The India Report: State of the Nation 2013

This page has the latest reports and statistics about the development indicators for India. By definition it is work in progress and will be continuously updated as data comes in. It will be consolidated and finalised at the end of the year as the 'State of the Nation Report'

Economy

The economy
India's economy continued on its low trajectory. The bravado of 10% growth is replaced with a more sober 5%. India's economy grew by 5% in the 2012-13 financial year, the slowest pace for a decade. The World Bank India Development Update) expects real GDP to expand by 4.7% (at factor cost) in fiscal year 2014 before accelerating to 6.2% in FY2015. The International Monetary Fund (IMF), in its World Economic Outlook, projected a growth rate of 3.75% for India in 2013-14, and 5.1% in 2014-15. You can read more here.

This is at a time when there is high inflation (over 6.4% in September). Core inflation remains low, though that of food and household necessities remains high. The inflation situation now resembles what India experienced in early 2010, when accelerating food prices combined with rapidly falling core inflation. The September price data showed that food prices have been rapidly rising since May. Food inflation is now at its highest level since July 2010. The main reason: vegetable prices, which may have shot up because heavy rains have hurt production as well as dislocated supply chains. Meanwhile, core, or non-food, non-fuel manufacturing inflation, has been falling because weak demand has hurt the pricing power of companies. You can read more here.

The public sector banks have silently written off over 1 lakh crore (Rs 1 trillion)-95% of it to large corporations--in the past 13 years according to the Reserve Bank deputy governor KC Chakrabarty even as India Ratings & Research estimates that Rs 2 trillion worth of bank loans for India's top 100 corporate houses are coming up for refinancing--about half of it potential default. Read more here.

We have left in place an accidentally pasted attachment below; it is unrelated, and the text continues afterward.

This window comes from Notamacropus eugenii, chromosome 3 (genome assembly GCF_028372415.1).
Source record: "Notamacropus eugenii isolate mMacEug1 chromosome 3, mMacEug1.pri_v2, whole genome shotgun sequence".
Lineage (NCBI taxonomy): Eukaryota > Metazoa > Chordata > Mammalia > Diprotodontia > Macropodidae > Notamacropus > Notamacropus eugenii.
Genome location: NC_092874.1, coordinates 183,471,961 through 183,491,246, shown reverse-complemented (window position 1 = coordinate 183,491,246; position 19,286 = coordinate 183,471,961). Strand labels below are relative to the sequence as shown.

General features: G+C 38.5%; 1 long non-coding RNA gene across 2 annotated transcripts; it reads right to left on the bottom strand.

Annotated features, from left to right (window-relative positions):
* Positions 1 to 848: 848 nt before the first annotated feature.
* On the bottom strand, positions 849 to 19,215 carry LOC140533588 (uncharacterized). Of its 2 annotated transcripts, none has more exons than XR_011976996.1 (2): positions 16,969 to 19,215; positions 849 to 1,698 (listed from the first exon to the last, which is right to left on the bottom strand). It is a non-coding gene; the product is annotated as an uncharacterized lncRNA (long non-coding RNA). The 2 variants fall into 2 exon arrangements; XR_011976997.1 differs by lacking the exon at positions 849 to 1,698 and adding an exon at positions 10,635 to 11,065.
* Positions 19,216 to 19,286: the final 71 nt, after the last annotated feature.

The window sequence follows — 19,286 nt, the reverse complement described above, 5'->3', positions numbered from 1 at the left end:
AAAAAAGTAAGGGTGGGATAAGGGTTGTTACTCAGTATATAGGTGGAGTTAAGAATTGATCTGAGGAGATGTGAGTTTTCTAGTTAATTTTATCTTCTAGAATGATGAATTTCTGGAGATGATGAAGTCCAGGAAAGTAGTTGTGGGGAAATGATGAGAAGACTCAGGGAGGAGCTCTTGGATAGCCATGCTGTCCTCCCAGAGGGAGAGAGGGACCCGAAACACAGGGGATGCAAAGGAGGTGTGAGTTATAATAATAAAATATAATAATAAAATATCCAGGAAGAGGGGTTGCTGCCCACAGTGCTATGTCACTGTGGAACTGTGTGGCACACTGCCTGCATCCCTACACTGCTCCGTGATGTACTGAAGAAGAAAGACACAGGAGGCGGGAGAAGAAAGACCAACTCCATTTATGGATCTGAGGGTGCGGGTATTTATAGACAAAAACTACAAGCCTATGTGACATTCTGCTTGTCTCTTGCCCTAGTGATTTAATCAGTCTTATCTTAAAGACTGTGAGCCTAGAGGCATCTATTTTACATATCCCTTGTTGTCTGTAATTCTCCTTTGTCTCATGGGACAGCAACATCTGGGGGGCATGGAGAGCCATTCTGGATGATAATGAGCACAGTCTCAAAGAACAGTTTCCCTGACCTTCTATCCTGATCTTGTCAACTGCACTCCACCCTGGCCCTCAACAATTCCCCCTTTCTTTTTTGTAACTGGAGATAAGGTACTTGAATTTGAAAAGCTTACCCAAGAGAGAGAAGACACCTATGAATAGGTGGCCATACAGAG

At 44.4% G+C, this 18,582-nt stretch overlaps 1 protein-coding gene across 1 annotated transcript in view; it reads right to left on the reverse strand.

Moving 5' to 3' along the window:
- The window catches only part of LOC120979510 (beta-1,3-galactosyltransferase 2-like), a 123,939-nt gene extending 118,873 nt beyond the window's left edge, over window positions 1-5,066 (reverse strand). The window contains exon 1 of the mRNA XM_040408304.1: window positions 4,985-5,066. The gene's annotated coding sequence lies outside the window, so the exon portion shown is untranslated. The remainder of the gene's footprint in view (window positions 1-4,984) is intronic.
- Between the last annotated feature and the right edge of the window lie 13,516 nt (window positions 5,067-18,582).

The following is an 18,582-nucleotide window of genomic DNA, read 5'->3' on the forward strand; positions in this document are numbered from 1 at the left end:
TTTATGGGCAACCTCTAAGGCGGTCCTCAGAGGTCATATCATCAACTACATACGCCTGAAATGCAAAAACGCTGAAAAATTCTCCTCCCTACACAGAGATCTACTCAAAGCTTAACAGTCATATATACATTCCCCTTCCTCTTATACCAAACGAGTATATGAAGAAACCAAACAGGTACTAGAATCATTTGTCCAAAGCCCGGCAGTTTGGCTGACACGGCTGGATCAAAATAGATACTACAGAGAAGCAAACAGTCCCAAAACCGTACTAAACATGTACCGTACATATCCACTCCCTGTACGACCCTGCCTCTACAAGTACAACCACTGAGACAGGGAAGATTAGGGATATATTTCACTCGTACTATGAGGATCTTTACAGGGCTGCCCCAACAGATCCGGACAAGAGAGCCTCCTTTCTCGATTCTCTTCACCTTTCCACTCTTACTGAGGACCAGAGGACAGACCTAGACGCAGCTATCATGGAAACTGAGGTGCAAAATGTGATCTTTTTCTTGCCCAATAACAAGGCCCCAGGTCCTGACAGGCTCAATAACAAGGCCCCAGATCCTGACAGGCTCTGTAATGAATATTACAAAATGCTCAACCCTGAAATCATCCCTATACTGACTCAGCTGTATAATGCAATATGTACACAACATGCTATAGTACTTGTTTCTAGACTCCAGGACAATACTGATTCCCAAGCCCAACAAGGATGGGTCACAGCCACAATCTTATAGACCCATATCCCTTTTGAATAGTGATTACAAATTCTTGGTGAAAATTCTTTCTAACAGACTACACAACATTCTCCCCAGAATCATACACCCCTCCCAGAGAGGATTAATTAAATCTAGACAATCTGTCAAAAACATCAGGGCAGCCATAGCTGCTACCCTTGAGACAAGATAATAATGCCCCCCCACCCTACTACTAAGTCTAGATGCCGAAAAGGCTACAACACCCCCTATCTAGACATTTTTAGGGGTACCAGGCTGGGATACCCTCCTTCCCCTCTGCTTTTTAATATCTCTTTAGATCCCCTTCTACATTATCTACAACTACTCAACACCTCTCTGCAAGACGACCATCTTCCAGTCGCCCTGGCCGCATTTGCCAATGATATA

... and India was ranked the fifth largest exporter of black money between 2002-2011 with over 343 billion sent abroad, and it was placed third when nearly USD 85 billion was exported within a year in 2011 according to a report Illicit Financial Flows from Developing Countries, 2002-2011 by Global Financial Integrity (GFI), a Washington-based research and advocacy organisation.

Female labour participation

Female labour participation
A report by the International Labor Organization in February found that women’s participation in the workforce is dropping in India. According to the ILO’s Global Employment Trends 2013 report, India’s labour force participation rate for women fell from just over 37% in 2004-05 to 29% in 2009-10.

Out of 131 countries with available data, India ranks 11th from the bottom in female labour force participation.

The trend can be partly explained by the fact that increasing numbers of women of working age are enrolling in secondary schools and by rising household incomes, as women in wealthier households tend to have lower participation rates. Other potential causes include measurement issues, whereby women’s employment may be undercounted, as well as a general decline in employment opportunities for women, as they face increased competition with men for scarce jobs.

In terms of declining employment opportunities, occupational segregation appears to play an important role in holding women back: Women in India tend to be grouped in certain industries and occupations (such as basic agriculture) that have not seen employment growth in recent years, which has put a brake on female employment growth. Female employment in India grew by 9 million between 1994 and 2010, but the ILO estimates that it could have increased by almost double that figure if women had equal access to employment in the same industries and occupations as their male counterparts.

Strengthening anti-discrimination legislation in employment across all occupations will be essential for expanding employment opportunities for women. In addition, reducing the large gaps in wages and working conditions, often observed between women and men, could help provide a boost to the number of women seeking employment.

You can read more here and here.

Gender Gap

India is ranked 101 of 136 countries in the eighth annual Global Gender Gap Index. India remains the lowest-ranked of the BRICS economies, even after gaining four places.